SA’s sunlight has potential to power electric minibus taxis
South Africa’s abundant sunlight holds huge potential to power electric minibus taxis in future.
This is according to researchers from Stellenbosch University (SU), who conducted the first study on the energy requirements of electric minibus taxis on journeys within and between towns and cities in the country.
SU says it might be a while before we see electric minibus taxis on our roads, but when the time comes, we’ll be able to tap into our abundant solar energy resources to power them.
“Given South Africa’s abundant sunlight, we have an excellent chance of harnessing this renewable energy source to power electric vehicles,” says lead researcher professor Thinus Booysen from SU’s Department of Electrical and Electronic Engineering.
He conducted the study with Chris Abraham, Arnold Rix and Innocent Ndibatya from the same department.
The findings of their study were published recently in the journal Energy for Sustainable Development.
Measuring the demand
The researchers used easily obtainable GPS tracking data and a traffic simulator to evaluate the electrical demand requirements of electric minibus taxis, the proportion of this demand that can be met by renewable energy, as well as the informal and formal stops at which the taxis can recharge.
They also used the mobility results (distance, travelling time and idle time – stopping time and duration) in a solar photovoltaic (PV) simulator to establish the potential for charging with grid-connected solar PV, without stationary battery storage, at these stops.
According to the researchers, such information is important because a sizable fleet of electric minibus taxis will place an extra burden on an already fragile power grid.
They tracked minibus taxis operating on bidirectional routes connecting Stellenbosch, Brackenfell and Somerset West in the Western Cape.
To simulate mobility between the three towns and subsequently study the energy requirements, the researchers generated the routes linking the identified stops.
An electric vehicle model was then applied to these generated routes to determine the average power usage profile of a fleet of nine electric minibus taxis at various points in time.
The researchers say their results show the mean energy demand of the taxis was 213kWh per day (equivalent to the daily usage of 10 middle-class households), resulting in an average efficiency of 0.93kWh per kilometre.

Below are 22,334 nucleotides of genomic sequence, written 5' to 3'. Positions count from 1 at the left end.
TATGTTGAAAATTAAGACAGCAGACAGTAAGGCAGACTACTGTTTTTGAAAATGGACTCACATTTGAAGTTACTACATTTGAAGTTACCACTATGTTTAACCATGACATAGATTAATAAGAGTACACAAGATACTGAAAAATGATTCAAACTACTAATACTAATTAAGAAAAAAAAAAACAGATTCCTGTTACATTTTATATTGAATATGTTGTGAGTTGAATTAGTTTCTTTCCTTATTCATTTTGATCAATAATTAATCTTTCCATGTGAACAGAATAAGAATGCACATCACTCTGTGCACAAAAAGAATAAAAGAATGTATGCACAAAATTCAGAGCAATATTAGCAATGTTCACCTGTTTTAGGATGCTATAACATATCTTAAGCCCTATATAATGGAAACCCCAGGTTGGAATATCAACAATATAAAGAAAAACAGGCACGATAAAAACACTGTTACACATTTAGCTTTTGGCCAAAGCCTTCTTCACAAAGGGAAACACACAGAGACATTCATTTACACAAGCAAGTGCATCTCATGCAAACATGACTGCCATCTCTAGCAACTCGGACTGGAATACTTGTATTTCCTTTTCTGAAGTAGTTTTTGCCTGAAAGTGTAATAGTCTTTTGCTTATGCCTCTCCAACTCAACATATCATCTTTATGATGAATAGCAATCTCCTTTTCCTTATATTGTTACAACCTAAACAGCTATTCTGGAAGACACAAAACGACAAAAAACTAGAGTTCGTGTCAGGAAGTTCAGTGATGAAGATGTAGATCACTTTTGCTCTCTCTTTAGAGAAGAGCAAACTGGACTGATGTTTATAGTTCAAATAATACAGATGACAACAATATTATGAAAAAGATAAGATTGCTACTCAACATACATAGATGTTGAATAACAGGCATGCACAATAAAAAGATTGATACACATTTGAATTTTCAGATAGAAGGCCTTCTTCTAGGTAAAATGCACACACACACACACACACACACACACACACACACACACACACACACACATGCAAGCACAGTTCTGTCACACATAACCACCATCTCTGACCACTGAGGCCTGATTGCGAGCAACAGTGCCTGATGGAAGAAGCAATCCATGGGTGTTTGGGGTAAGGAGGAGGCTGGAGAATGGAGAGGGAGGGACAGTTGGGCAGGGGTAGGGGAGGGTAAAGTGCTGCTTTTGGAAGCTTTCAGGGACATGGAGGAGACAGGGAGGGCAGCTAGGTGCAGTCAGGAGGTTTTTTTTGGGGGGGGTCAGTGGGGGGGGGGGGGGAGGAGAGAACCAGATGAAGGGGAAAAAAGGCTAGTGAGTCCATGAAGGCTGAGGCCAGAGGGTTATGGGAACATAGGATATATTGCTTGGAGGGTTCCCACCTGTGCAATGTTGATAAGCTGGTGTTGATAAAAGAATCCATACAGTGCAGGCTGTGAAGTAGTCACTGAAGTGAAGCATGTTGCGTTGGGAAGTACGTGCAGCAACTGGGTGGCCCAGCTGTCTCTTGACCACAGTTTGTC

They add that taxis stopped for between 7.7 to 10.6 hours per day – the stopping time across taxis is a proxy for charging opportunity.
The energy supplied per surface area of PV or solar installation to offset the charging load of a taxi while stopping ranged from 0.38 to 0.90kWh/per square meter per day. This is enough energy over a day to boil two to six kettles of water for each square meter of PV, say the researchers.
“We found that the maximum daily impact a taxi would have on the power grid is approximately 500kWh per day – enough to provide an average household with electricity for a month. For 75% of the time, the impact would be less than 300kWh per day. This impact can be reduced by using solar energy. The actual battery of the taxi could be considerably smaller than the daily energy usage, since the taxi can be charged during the day at its longer stops,” says Booysen.
“A charger of around 32kW would be required. This means the total fleet of SA’s minibus taxis would use around 10% of the daily national energy generation. This may not seem like a lot, but it would cover approximately 70% of the country's commuter trips, while incentivising investment in renewable energy infrastructure.
“Given the estimated 285 000 taxis in SA, our analysis indicates that to charge all the minibus taxis from the national grid will require 9.72% (61.27GWh) of the current daily national energy generation. The average taxi would be able to directly utilise between 57% and 80% of installed PV generation capacity during normal stops,” he adds.
Potential for charging
According to the researchers, a solar installation equivalent to half a tennis court would be required per taxi to ensure its daily energy requirements are met by solar supply at least 50% of the time. They say solar panels would be installed at taxi ranks and informal stopping areas.
As far as the demand for electricity is concerned, they point out it peaked from 06:00 to 09:00, with a peak value of 32kW. It diminished from 09:00 to 13:00, when taxis are stationary.
“This demonstrates the potential for charging, particularly with solar energy, due to the sunlight at midday. This is followed by a gradual increase to a peak value of 30kW between 17:00 and 18:00.”
The researchers add that complete inactivity was observed from 23:30 to 04:30. “This already hints at substantial charging potential during the evening – probably from grid power, and during the middle of the day – preferably from solar power.”
They say the software used in the study can be easily modified for other developing countries.
“Our results can be used not only by scientists, but also by grid operators, traffic planners, fleet owners and private-entities, to obtain the financial, environmental, electrical and mobility impacts of electric-vehicle rollouts of varying scales,” Booysen says.